In addition over the weekend, in a Pavlovian response, Abbas called on the Arab League to hold an urgent meeting on the UAE’s normalization plan. A member of the PLO Executive Committee and of the Fatah Central Committee, Azzam al-Ahmad, said he didn’t believe the meeting would take place due to the numerous disputes among the countries involved, and because airing the disagreements publicly would only weaken the Palestinian position.

On June 17, the Palestinian Authority submitted an official request to the Arab League for monthly $100 million loans until the crisis over the transfer of funds that Israel collects on the PA’s behalf, and which the PA is refusing to accept, is resolved. So far, no country has responded. According to Palestinian political leader Jibril Rajoub, “on instructions from the United States, all of the Arab countries except for Algeria” have stopped supporting the Palestinians.

Al-Ahmad said in an interview on the Voice of Palestine radio station that Hamas leader Ismail Haniyeh (who remains outside of Gaza, mainly in Qatar) placed a call to Abbas to express his condemnation of the normalization. Al-Ahmad expressed the hope that this would permit “a united internal front” and called for a popular uprising. That’s the usual statement that senior Fatah members make from time to time to show that they’re still relevant.

It’s hard to know if he really believes that the Palestinian Authority and Fatah can motivate the public to act. Despite its efforts in the media, the PA hasn’t even been able to get the residents of the West Bank to take the necessary steps to curb the coronavirus outbreak. Every day, between 400 and 500 new infections are being reported, and as of Saturday afternoon, there were 112 deaths from COVID-19 in the West Bank and Gaza.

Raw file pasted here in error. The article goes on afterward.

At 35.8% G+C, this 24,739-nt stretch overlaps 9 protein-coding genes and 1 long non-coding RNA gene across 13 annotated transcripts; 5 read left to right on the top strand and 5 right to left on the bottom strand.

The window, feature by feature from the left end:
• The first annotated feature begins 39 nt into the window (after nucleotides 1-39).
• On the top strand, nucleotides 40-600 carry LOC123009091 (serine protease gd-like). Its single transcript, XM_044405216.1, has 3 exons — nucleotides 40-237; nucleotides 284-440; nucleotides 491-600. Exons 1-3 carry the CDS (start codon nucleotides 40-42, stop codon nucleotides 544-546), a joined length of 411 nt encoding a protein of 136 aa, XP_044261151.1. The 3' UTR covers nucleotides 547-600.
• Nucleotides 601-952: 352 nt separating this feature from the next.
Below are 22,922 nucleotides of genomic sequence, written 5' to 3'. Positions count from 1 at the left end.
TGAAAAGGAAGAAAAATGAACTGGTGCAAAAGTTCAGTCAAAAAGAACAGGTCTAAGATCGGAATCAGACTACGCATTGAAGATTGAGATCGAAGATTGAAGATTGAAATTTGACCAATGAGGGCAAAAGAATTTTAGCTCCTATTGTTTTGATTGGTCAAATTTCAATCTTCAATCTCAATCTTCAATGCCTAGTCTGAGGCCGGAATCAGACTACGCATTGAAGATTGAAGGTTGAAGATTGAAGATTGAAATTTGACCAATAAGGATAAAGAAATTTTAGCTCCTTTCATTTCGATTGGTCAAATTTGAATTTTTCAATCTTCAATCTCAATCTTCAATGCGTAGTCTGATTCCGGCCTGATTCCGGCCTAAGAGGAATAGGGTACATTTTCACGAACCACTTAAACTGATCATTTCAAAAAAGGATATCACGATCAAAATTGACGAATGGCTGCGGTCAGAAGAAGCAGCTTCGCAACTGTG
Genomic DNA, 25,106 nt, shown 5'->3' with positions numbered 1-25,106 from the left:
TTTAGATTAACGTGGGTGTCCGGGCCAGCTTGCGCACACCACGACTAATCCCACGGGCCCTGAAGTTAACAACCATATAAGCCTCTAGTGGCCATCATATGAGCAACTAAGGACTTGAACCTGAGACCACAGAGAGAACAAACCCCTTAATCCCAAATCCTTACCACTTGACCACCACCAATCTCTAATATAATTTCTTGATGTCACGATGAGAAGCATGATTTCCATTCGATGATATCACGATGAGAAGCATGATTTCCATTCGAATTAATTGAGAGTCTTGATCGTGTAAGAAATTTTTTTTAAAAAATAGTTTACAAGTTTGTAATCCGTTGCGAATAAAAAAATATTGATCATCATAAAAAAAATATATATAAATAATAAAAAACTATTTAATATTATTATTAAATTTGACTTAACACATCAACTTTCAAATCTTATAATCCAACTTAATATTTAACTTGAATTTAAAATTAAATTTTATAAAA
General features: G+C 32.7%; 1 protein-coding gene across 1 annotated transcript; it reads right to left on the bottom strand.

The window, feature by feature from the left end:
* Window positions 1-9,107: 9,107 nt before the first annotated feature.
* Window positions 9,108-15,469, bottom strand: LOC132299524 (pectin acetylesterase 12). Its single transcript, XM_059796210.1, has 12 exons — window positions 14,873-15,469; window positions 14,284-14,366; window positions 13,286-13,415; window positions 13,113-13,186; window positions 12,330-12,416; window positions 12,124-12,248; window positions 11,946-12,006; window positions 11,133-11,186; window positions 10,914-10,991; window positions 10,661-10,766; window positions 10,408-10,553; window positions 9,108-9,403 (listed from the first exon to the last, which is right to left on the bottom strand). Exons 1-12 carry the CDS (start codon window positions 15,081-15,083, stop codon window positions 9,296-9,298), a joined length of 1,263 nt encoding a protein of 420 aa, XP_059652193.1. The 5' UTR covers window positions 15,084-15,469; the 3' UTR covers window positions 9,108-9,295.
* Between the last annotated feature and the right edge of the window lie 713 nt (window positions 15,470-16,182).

Tel Aviv city hall lit up in the colors of the UAE flag.
Tel Aviv city hall lit up in the colors of the UAE flag.Credit: Moti Milrod

The data don’t include Palestinian residents of East Jerusalem – who have evaded the Israeli ban on mass gatherings by holding wedding receptions in Palestinian Authority enclaves in the West Bank. Such gatherings are banned there too, but the desire or capacity of Palestinian officials to enforce the rules appear to be very half-hearted.

Following the condemnations, this week the time will come to ponder the fate of the Palestinian decision to halt security cooperation – and particularly civilian cooperation – with Israel, as long as the threat of annexation remained. Now such a threat has been lifted, at least “until further notice.”

Most Palestinians have not lamented the absence of security cooperation, but the absence of civilian cooperation with Israel has harmed everyone. That is particularly because on Abbas’ instructions, the Palestinian Finance Ministry has refused to accept the money that Israel collects in taxes and import duties (in exchange for a fat commission) on merchandise heading to the West Bank and Gaza. The taxes and duties constitute about two-thirds of the PA’s revenues. The direct result has been cuts and delays in the payment of public employees’ salaries and missed transfer payment to municipalities, which in turn have cut salaries to the municipal employees and suspended activities.

On Thursday, prior to the normalization announcement, the Palestinian Finance Ministry issued an unusual statement in which it denied rumors that it had received import duty payments from Israel, and that the salaries would soon be paid. The rumor was an indication that people have been hoping that the PA will get out of the corner that it has painted itself into and take the money it is owed.